For two decades DAP’s Supremo, Emperor Lim Kit Siang, fought to bring to justice those responsible for the loss of RM30 billion (RM45.25 billion in today’s terms) through foreign gambling exchange by the Bank Negara Malaysia (BNM) back in the early 1990s. The greed of those responsible saw the BNM increase its trading volume to USD50 million lots (RM74.46 million or RM205.65 million today) compared to the market norm then of USD5 million (RM7.45 million or RM20.56 million today) to USD10 million (RM14.90 million or RM41.12 million today), amounting to billions of Dollars per day!
BNM’s maximum exposure in the foreign exchange markets then reached as high as RM270 billion – three times the country’s GDP and more than five times the country’s foreign reserves at the time!
Imagine what would have happened had we lost all that! But imagine what RM30 billion then could have done to arrest the massive fall of the Ringgit from RM2.4765 to the USD on 1 April 1997 to RM4.88 to the USD in early January 1998.
Now Lim Kit Siang plays innocent saying he has nothing to do with wanting a Royal Commission of Inquiry into the BNM Forex scandal. Is it because he and Mahathir are good friends now? Or is it because Mahathir’s involvement means that the DAP has lost one of its Malay political mules?
If I recall correctly, it was Lim Kit Siang who mentioned that Mahathir has to answer for the Forex loss, and that if Pakatan captures Putrajaya, he would re-open the BNM Forex scandal. He even asked if (former Egyptian President Hosni) Mubarak got life imprisonment, then why should Mahathir go scot-free?
Has Lim Kit Siang forgotten all the above? If he has, has he gone senile due to his age? If he has problems retaining his memory, then I don’t think he ought to contest in the next general elections.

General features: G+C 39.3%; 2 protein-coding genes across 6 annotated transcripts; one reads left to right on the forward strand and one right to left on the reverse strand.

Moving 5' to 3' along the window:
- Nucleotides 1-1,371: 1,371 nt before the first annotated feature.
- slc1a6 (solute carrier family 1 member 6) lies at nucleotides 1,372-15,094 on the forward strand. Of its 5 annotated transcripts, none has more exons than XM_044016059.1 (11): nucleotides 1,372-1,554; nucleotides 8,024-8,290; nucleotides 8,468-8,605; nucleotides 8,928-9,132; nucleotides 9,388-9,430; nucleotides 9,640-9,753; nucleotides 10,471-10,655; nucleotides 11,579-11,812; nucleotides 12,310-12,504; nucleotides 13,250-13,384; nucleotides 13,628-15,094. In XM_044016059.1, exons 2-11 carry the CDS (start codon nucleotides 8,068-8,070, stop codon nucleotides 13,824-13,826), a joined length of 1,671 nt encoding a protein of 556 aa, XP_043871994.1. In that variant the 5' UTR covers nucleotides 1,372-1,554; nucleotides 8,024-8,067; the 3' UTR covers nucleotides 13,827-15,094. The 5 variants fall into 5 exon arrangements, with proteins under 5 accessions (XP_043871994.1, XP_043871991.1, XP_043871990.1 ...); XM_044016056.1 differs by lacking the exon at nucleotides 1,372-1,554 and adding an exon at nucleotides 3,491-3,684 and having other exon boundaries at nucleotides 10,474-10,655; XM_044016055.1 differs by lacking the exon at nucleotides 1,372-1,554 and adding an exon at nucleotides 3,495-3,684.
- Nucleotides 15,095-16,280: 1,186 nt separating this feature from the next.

Whatever it is, the biggest winner would be Anwar. Not only does he get to see his jailor jailed, but he won’t be lonely anymore.
It is no surprise that the recent DAP CEC election has retained some 90 percent of its line up. Despite being a dinosaur and having manouvered the DAP through its mother-of-all-U-turns by working with arch-nemesis Mahathir Mohamad, Lim Kit Siang emerged victorious with the most number of votes. His son, Guan Eng, despite being charged on two counts of corruption, came out third and was returned as the Secretary-General of the party.
Returned after being missing for a term is Selangor’s Ronnie Liu who is famous for trying to stop the authorities from raiding brothels and gambling dens in Selangor before DAP came into power. The ousted included the man who is the symbol of cleanliness, moderation and a corrupt-free DAP – Tan Seng Giaw.
And as for its multiracial image, only two Indians and one Punjabi were elected but not one Malay made it to the Top 20 – again, but former DAP Pahang Chairman Tengku Zulpuri Shah bin Tengku Puji was appointed Vice-Chairman. He is the sole Malay in the CEC line-up. Christopher Ross Lim, the Chinese man masquerading as Malay going by the name Zairil Khir Johari, made it at No. 19. He was born a Chinese and remains a Chinese.